Redox-Active PTM Radical Dendrimers as Promising Multifunctional Molecular Switches
- Scientific Highlights 11 February 2020 609 hits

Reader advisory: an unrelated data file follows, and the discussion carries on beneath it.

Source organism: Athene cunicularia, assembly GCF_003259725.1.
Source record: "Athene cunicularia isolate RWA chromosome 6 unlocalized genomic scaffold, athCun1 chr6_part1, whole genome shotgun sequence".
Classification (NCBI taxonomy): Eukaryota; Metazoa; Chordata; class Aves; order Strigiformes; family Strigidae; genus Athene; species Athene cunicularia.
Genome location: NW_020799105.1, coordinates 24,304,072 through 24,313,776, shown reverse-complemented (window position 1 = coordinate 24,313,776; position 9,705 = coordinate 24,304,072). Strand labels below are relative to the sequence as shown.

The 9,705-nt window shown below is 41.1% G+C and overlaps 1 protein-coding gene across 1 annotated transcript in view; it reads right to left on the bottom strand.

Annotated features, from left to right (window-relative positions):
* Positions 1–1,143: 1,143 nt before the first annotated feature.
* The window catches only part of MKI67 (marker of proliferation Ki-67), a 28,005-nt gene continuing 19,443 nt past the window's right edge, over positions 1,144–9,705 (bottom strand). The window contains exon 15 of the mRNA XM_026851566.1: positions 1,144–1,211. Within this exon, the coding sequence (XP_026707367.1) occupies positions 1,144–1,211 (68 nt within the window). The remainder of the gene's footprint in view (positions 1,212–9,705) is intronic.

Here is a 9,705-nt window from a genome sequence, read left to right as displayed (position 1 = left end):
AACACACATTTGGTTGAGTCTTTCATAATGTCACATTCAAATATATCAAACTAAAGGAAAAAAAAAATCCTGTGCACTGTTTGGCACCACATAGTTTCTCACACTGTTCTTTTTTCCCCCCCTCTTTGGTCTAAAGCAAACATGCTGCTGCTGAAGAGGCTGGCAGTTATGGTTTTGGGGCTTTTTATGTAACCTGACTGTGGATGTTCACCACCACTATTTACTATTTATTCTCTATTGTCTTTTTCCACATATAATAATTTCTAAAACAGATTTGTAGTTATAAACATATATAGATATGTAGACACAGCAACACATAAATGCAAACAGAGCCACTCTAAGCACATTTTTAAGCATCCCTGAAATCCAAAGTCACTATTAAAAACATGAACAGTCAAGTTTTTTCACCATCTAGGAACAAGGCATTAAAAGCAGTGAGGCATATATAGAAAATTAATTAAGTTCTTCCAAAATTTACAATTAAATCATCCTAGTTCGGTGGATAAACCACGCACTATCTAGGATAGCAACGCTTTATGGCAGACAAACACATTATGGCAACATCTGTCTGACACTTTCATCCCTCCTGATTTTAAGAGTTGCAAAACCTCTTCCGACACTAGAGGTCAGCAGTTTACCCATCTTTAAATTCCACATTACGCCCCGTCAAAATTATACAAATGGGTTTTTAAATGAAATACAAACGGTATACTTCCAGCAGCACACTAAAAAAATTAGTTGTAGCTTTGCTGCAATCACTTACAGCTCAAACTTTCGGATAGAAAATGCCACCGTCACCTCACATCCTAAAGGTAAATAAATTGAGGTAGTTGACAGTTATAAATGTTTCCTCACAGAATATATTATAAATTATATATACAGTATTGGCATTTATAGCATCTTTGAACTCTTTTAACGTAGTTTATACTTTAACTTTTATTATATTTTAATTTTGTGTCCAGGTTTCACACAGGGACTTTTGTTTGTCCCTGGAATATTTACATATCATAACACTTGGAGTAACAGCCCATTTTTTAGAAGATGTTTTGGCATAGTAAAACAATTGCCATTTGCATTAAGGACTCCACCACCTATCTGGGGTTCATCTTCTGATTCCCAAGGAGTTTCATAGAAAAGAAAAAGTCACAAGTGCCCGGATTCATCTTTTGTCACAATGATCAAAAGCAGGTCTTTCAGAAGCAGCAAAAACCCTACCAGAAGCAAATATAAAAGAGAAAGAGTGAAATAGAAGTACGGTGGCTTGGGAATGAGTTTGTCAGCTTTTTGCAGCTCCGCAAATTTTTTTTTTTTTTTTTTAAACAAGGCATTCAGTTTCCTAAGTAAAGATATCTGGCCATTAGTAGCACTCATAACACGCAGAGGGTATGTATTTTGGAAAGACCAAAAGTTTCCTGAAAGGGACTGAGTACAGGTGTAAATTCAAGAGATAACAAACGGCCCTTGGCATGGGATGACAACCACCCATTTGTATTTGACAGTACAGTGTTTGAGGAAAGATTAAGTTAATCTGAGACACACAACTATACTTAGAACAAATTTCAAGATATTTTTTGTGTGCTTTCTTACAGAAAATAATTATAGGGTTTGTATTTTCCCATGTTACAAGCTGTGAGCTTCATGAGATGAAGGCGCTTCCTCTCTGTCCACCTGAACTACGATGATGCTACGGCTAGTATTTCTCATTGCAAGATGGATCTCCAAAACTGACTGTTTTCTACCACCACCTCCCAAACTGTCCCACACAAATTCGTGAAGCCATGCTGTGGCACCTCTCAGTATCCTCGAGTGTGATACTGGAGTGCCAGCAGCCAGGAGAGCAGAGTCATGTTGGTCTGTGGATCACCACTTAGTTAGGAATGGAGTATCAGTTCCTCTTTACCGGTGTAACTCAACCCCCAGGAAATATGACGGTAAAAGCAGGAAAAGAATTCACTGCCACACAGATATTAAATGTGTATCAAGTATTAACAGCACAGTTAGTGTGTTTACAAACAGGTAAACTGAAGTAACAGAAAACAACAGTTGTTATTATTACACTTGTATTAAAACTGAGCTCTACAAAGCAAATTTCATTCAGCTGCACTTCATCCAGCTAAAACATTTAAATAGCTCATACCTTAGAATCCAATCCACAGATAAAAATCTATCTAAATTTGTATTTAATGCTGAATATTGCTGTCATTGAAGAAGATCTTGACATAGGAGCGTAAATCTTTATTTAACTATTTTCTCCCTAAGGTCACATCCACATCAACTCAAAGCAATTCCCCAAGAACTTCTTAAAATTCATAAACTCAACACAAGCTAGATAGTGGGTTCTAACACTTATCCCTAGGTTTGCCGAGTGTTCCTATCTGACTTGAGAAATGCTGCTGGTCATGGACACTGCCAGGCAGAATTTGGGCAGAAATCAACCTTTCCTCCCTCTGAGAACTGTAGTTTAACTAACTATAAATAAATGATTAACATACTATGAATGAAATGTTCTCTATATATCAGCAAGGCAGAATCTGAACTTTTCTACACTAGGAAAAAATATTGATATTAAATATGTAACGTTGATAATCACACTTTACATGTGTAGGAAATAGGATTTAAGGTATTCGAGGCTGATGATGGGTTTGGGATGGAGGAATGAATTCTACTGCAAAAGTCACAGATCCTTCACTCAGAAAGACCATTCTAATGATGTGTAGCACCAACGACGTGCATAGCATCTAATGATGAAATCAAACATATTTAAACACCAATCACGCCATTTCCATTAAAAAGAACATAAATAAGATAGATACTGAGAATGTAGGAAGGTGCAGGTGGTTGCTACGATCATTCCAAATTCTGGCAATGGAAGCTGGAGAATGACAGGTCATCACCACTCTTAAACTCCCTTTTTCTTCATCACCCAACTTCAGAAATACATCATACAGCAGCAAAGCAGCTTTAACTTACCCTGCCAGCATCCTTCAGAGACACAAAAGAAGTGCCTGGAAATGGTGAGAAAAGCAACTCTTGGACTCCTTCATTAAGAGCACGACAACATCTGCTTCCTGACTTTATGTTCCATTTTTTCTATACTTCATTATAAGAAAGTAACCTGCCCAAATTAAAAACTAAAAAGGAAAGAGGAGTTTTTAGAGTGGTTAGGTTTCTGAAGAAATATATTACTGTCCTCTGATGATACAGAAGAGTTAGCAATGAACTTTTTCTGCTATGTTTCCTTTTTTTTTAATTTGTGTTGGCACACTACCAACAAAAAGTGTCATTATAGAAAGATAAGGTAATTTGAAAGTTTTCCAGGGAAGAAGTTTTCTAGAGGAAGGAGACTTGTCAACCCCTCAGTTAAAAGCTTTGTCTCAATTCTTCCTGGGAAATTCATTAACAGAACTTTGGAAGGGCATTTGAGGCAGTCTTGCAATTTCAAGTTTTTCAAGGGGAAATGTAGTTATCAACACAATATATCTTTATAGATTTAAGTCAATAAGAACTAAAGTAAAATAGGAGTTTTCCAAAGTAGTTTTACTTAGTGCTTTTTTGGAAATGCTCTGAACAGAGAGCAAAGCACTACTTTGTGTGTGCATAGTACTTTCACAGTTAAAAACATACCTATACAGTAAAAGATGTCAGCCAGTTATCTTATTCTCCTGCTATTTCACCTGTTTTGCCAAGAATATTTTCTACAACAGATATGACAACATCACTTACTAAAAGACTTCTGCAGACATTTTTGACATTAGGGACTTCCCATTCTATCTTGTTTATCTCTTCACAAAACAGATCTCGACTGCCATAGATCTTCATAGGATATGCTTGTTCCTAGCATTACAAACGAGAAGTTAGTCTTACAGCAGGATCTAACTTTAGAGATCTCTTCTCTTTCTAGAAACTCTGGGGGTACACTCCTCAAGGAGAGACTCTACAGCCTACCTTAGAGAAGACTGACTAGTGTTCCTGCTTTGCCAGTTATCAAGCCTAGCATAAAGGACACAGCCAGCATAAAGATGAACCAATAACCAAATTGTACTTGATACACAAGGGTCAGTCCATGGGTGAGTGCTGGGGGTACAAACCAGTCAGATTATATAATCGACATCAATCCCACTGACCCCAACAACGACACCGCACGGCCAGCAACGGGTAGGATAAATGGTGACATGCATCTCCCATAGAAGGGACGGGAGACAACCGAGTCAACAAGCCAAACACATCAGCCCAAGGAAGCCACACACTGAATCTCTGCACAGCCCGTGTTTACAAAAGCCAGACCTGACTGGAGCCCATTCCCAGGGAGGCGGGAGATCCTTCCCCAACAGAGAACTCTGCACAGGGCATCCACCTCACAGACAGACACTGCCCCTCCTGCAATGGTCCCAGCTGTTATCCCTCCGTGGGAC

Nowadays there is a great interest in using individual molecules as nanometer-scale switches and logic devices, with the aim of reaching higher power and smaller size. Demonstrating that one molecular switch can be turned on and off at room temperature simply by applying a current to a neighboring molecule has interesting implications. Herein, we report the synthesis, characterization, and behavior of three generations of polyphosphorhydrazone dendrimers, fully functionalized with 6, 12, and 24 redox-active perchlorotriphenylmethyl (PTM) radicals in the periphery, capable of undergoing an electrochemical reversible switching by multielectron reduction and oxidation. An electrical input was used to trigger the physical properties of these radical dendrimers in a reversible way, modifying their optical, magnetic, and electronic properties. Our Gn(PTM•)x radical dendrimers are paramagnetic, exhibit an absorbance band at 386 nm, and have a red fluorescence emission, if in the radical state. When they are switched to their anion state, these dendrimers convert to diamagnetic species with a maximum absorbance band at ca. 520 nm and no fluorescence emission. Due to two different molecular states, the switch undergoes a reversible and important color change, from light brown for G0(PTM•)6 and bright yellow for G1(PTM•)12 and G2(PTM•)24 dendrimers, when in the radical state, to either a deep wine color for G0(PTM–)6 or purple colors for G1(PTM–)12 and G2(PTM–)24 dendrimers, when in the anion state. Furthermore, there exists a viable opportunity to control the exact number of electrons transferred during the switching process, which could lead not only to a two-state but also to a multistate switch in the near future. This is the first molecular switch based on organic radical dendrimers, to our best knowledge. Moreover, these species can act as electron accumulative molecules able to accept and release up to 24 electrons per molecule at very accessible potentials and in a reversible way.